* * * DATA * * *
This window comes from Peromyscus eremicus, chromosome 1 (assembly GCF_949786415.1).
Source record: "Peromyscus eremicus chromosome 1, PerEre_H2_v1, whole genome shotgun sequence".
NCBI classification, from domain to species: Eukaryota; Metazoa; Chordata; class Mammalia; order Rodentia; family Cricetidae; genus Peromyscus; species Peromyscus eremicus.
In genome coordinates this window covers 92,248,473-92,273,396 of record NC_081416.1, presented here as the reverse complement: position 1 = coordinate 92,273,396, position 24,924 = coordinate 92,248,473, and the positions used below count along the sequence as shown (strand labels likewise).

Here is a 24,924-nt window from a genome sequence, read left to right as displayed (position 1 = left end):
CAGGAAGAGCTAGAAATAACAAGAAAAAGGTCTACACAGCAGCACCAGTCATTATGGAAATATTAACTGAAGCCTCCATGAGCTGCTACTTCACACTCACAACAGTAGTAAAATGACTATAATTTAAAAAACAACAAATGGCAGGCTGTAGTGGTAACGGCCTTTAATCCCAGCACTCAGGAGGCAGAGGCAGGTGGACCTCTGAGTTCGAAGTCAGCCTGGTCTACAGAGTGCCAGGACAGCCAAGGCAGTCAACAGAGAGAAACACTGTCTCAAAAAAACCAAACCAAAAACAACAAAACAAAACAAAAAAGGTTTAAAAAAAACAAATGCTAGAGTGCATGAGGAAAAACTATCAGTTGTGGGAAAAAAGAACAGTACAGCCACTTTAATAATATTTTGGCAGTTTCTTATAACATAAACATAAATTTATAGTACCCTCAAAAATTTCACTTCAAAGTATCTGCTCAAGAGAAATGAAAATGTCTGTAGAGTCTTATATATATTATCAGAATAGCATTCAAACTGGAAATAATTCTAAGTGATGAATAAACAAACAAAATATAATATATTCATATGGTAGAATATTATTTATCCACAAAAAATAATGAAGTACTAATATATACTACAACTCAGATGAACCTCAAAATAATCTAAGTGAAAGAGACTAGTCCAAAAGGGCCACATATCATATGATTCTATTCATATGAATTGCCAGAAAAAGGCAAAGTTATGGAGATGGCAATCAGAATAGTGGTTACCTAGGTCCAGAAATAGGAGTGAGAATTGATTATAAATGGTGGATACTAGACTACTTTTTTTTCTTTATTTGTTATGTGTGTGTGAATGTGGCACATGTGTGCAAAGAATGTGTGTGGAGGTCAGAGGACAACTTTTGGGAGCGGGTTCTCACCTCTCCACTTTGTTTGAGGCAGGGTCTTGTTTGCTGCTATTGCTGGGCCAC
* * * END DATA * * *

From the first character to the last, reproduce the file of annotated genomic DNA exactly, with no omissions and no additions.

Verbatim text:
This window comes from Peromyscus eremicus, chromosome 1 (assembly GCF_949786415.1).
Source record: "Peromyscus eremicus chromosome 1, PerEre_H2_v1, whole genome shotgun sequence".
NCBI classification, from domain to species: Eukaryota; Metazoa; Chordata; class Mammalia; order Rodentia; family Cricetidae; genus Peromyscus; species Peromyscus eremicus.
In genome coordinates this window covers 92,248,473-92,273,396 of record NC_081416.1, presented here as the reverse complement: position 1 = coordinate 92,273,396, position 24,924 = coordinate 92,248,473, and the positions used below count along the sequence as shown (strand labels likewise).

Here is a 24,924-nt window from a genome sequence, read left to right as displayed (position 1 = left end):
CAGGAAGAGCTAGAAATAACAAGAAAAAGGTCTACACAGCAGCACCAGTCATTATGGAAATATTAACTGAAGCCTCCATGAGCTGCTACTTCACACTCACAACAGTAGTAAAATGACTATAATTTAAAAAACAACAAATGGCAGGCTGTAGTGGTAACGGCCTTTAATCCCAGCACTCAGGAGGCAGAGGCAGGTGGACCTCTGAGTTCGAAGTCAGCCTGGTCTACAGAGTGCCAGGACAGCCAAGGCAGTCAACAGAGAGAAACACTGTCTCAAAAAAACCAAACCAAAAACAACAAAACAAAACAAAAAAGGTTTAAAAAAAACAAATGCTAGAGTGCATGAGGAAAAACTATCAGTTGTGGGAAAAAAGAACAGTACAGCCACTTTAATAATATTTTGGCAGTTTCTTATAACATAAACATAAATTTATAGTACCCTCAAAAATTTCACTTCAAAGTATCTGCTCAAGAGAAATGAAAATGTCTGTAGAGTCTTATATATATTATCAGAATAGCATTCAAACTGGAAATAATTCTAAGTGATGAATAAACAAACAAAATATAATATATTCATATGGTAGAATATTATTTATCCACAAAAAATAATGAAGTACTAATATATACTACAACTCAGATGAACCTCAAAATAATCTAAGTGAAAGAGACTAGTCCAAAAGGGCCACATATCATATGATTCTATTCATATGAATTGCCAGAAAAAGGCAAAGTTATGGAGATGGCAATCAGAATAGTGGTTACCTAGGTCCAGAAATAGGAGTGAGAATTGATTATAAATGGTGGATACTAGACTACTTTTTTTTCTTTATTTGTTATGTGTGTGTGAATGTGGCACATGTGTGCAAAGAATGTGTGTGGAGGTCAGAGGACAACTTTTGGGAGCGGGTTCTCACCTCTCCACTTTGTTTGAGGCAGGGTCTTGTTTGCTGCTATTGCTGGGCCAC